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Shortage of PROGYNOVA estradiol valerate addressed with SSSI

12 August 2021

Information for Doctors

The Therapeutic Goods Administration (TGA) is advising health professionals and consumers of a current shortage for all strengths of PROGYNOVA estradiol valerate tablets. Due to manufacturing issues the shortage is expected to continue until May 2022.

PROGYNOVA tablets are used for short-term relief of symptoms associated with menopause.

The TGA has made a Serious Scarcity Substitution Instrument (SSSI) to assist patients in accessing their medicine from their pharmacist without delay, ensure treatments are not interrupted and relieve workload pressure on prescribers and pharmacists.

The SSSI is in force from 13 August 2021 until 1 May 2022. The TGA may, however, revoke the SSSI before its end date if the serious scarcity is resolved, or safety concerns are identified.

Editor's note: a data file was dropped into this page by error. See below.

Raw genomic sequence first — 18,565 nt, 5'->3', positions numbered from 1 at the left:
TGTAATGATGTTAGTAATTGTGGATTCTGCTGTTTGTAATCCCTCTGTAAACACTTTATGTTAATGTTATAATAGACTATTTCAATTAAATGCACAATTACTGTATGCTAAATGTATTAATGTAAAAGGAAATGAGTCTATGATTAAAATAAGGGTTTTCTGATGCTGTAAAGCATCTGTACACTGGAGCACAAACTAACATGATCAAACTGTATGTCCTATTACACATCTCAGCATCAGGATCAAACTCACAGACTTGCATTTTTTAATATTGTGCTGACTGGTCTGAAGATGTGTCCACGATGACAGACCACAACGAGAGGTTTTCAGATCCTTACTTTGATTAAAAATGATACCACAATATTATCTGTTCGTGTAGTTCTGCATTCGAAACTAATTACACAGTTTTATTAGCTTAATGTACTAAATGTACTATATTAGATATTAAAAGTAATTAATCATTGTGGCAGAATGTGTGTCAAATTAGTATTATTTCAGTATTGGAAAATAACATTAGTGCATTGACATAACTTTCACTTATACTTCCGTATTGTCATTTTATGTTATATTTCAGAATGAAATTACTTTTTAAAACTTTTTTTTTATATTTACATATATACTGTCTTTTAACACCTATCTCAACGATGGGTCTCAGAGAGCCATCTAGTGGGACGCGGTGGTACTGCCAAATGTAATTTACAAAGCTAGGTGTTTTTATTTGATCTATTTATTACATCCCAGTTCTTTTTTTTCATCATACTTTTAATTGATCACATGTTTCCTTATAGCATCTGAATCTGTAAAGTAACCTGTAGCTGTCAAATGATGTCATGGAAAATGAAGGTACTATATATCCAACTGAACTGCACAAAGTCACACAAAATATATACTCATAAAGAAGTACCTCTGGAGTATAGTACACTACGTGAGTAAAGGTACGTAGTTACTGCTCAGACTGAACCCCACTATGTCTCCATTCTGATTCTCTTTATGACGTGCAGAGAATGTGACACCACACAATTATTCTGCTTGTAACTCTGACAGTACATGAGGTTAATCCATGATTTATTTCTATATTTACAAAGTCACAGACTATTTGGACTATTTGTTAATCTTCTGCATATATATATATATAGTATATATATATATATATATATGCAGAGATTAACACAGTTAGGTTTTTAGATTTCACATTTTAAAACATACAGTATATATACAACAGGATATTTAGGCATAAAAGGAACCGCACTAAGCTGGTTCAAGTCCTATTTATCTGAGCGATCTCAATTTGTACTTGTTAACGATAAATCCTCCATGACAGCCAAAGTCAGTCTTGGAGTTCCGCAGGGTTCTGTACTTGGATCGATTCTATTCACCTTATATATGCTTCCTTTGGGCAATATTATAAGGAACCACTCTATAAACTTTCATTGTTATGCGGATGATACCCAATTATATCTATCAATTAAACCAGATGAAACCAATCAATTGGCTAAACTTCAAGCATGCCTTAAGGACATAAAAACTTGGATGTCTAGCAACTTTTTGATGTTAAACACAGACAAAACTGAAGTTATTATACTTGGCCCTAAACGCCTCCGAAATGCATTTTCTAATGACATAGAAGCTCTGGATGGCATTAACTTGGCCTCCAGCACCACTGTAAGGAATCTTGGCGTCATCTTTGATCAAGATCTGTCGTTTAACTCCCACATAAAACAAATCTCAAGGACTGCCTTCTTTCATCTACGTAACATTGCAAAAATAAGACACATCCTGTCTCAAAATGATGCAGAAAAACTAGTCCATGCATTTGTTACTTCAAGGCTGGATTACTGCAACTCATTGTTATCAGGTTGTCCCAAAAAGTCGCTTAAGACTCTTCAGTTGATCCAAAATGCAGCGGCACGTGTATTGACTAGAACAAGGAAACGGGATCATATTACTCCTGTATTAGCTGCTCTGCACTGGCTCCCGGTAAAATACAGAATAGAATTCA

For more information see Substitution instrument to address shortage of PROGYNOVA estradiol valerate tablets (multiple strengths)

You should be alert to the current shortage of Progynova tablets when prescribing to your patients. Consider prescribing available estradiol-only tablets such as Estrofem and Zumenon tablet.

Zumenon is PBS-listed when prescribed but Estrofem is not.

Information for patients

Talk to your doctor or pharmacist if you have any questions regarding this substitution.

The pack size of estradiol-only tablets varies between brands. However, your pharmacist will supply the correct total dose that your doctor has prescribed.

If you have been prescribed Progynova 1mg or 2mg tablets and you receive a substitute medicine, your pharmacist will explain to you how to take your tablets.

If you are provided 2 mg tablets as a substitute for your usual 1 mg tablets, ask your pharmacist for advice on how to cut the tablets. If someone else is cutting the tablets for you, they may need to consider using personal protective equipment such as gloves and a mask to avoid unintended exposure to estradiol. Low dose of unintended exposure may cause harm or pose a risk of harm.

Excipients (inactive ingredients) vary between brands. Let your pharmacist know if you are allergic or intolerant to certain ingredients. You can also find information about excipients in the Consumer Medicine Information (CMI) leaflet, which is available from your pharmacist or on the TGA website.

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